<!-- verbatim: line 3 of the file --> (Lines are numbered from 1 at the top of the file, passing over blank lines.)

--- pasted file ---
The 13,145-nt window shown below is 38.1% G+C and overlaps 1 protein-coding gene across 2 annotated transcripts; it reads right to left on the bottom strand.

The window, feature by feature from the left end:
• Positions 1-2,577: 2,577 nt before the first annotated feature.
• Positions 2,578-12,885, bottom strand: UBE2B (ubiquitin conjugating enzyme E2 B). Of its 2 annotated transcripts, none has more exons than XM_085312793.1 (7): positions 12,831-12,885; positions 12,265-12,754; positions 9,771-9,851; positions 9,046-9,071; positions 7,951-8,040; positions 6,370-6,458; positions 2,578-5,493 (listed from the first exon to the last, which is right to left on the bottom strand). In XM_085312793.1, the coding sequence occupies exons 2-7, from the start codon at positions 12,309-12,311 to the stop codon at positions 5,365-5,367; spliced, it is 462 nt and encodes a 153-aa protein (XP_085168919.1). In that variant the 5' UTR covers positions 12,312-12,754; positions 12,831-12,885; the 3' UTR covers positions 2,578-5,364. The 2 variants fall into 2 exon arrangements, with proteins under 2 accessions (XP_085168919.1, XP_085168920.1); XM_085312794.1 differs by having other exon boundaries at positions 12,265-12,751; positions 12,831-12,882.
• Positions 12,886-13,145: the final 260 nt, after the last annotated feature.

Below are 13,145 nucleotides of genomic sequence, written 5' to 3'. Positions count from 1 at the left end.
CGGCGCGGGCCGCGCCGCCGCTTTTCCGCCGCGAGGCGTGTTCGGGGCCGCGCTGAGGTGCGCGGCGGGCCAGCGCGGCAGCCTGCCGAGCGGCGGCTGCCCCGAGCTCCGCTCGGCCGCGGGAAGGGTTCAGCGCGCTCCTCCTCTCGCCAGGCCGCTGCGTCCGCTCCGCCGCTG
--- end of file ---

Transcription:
• Positions 1-2,577: 2,577 nt before the first annotated feature.